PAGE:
Categories Earnings Call Transcripts, Industrials

United Parcel Service, Inc. (UPS) Q4 2020 Earnings Call Transcript

UPS Earnings Call - Final Transcript

United Parcel Service, Inc. (NYSE: UPS) Q4 2020 earnings call dated Feb. 02, 2021

Corporate Participants:

Scott Childress — Investor Relations Officer

Carol B. Tome — Chief Executive Officer

Brian Newman — Chief Financial Officer

Analysts:

Amit Mehotra — Deutsche Bank — Analyst

Tom Wadewitz — UBS — Analyst

Brian Ossenbeck — JP Morgan — Analyst

Allison Landry — Credit Suisse — Analyst

Allison Poliniak-Cusic — Wells Fargo — Analyst

Ken Hoexter — Bank of America Merrill Lynch — Analyst

David Vernon — Bernstein — Analyst

Jordan Alliger — Goldman Sachs — Analyst

Ravi Shanker — Morgan Stanley — Analyst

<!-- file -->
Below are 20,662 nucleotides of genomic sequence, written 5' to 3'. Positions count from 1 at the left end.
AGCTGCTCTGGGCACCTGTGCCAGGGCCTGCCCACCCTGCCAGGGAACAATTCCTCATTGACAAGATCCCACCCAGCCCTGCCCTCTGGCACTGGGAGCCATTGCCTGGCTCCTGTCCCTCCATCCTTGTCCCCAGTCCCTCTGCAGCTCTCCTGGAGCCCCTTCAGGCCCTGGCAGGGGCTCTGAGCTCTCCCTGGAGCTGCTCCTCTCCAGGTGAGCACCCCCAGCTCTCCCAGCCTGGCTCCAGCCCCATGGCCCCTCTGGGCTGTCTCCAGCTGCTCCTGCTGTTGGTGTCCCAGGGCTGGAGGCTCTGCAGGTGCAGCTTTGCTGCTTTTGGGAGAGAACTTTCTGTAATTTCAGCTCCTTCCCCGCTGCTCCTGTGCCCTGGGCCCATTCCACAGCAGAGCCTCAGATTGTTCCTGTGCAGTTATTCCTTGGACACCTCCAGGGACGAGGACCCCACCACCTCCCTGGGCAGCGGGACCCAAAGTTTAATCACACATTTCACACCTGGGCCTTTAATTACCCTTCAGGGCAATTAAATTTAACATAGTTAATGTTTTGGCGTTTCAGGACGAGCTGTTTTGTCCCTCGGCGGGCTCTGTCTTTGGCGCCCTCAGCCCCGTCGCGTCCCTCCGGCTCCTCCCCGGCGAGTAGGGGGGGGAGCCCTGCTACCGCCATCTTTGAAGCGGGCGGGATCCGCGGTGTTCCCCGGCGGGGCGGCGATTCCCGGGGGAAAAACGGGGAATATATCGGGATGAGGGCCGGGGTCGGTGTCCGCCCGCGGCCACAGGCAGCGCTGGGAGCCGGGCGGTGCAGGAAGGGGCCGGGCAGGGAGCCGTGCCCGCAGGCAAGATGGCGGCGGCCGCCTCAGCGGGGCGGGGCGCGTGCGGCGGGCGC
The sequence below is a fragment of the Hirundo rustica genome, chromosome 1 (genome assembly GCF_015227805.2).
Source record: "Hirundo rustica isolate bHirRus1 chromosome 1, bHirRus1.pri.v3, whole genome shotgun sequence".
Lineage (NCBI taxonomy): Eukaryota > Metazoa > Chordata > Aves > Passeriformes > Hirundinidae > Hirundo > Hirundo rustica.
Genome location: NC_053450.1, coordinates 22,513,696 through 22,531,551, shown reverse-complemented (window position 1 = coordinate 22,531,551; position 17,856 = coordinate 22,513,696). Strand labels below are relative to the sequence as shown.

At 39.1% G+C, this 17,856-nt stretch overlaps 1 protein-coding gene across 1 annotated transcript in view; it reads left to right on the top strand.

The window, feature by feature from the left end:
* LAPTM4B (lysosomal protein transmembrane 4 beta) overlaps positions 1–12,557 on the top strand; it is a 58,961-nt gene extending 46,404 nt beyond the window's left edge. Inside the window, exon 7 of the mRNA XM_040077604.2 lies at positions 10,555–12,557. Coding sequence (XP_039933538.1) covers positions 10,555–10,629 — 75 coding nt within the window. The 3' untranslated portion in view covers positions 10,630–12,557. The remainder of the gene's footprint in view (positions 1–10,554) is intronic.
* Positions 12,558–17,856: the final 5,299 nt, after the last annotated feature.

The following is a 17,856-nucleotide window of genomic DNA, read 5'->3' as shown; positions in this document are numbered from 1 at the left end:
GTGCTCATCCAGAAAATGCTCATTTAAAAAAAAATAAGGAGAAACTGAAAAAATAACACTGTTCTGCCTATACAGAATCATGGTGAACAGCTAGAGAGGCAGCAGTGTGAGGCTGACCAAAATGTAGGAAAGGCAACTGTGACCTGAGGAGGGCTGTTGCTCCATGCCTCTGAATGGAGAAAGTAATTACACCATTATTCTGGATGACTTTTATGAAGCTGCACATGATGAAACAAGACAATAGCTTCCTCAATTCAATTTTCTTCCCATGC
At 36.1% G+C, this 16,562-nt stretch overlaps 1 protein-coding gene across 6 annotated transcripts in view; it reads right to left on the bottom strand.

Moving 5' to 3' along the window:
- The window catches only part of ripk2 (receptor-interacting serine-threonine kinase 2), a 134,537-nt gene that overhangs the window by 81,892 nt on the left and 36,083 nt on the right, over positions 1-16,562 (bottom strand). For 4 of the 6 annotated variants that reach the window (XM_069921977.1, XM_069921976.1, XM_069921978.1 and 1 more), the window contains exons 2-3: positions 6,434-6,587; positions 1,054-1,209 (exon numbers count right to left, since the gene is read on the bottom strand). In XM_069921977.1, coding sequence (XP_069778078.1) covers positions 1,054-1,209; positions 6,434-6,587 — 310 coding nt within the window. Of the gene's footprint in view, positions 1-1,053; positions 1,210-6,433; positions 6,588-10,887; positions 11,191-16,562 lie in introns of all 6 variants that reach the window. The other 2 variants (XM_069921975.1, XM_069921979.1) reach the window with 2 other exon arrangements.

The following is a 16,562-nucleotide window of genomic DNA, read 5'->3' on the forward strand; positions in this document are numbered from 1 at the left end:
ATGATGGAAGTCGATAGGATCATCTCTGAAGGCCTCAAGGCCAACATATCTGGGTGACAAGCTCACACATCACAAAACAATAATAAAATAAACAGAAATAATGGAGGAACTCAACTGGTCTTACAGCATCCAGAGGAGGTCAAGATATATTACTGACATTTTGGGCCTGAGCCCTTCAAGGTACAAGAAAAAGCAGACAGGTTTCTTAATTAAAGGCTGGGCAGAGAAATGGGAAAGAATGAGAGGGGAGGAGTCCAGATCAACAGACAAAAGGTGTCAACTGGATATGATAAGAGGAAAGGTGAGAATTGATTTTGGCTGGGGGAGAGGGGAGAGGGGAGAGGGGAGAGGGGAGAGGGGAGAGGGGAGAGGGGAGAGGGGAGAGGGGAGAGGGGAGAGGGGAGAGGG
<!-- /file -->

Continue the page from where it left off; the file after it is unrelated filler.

David Ross — Stifel — Analyst

Bascome Majors — Susquehanna Financial Group — Analyst

Scott Group — Wolfe Research — Analyst

Scott Schneeberger — Oppenheimer — Analyst

Jack Atkins — Stephens — Analyst

Brandon Oglenski — Barclays — Analyst

Jairam Nathan — Daiwa Capital Markets — Analyst

Presentation:

Operator

Good morning. My name is Stephen, and I will be your facilitator today. I would like to welcome everyone to the UPS Investor Relations Fourth Quarter 2020 Earnings Conference Call. [Operator Instructions] After the speakers’ remarks, there will be a question-and-answer period.

It is now my pleasure to turn the floor over to your host, Mr. Scott Childress, Investor Relations Officer. Sir, the floor is yours.

Scott Childress — Investor Relations Officer

Good morning and welcome to the UPS fourth quarter 2020 earnings call. Joining me today are Carol Tome, our CEO; and Brian Newman, our CFO.

Before we begin, I want to remind you that some of the comments we’ll make today are forward-looking statements within the federal securities laws and address our expectation for the future performance or operating results of our company. These statements are subject to risk and uncertainties, which are described in detail in our 2019 Form 10-K, subsequently filed Form 10-Qs and other reports we file with the Securities and Exchange Commission.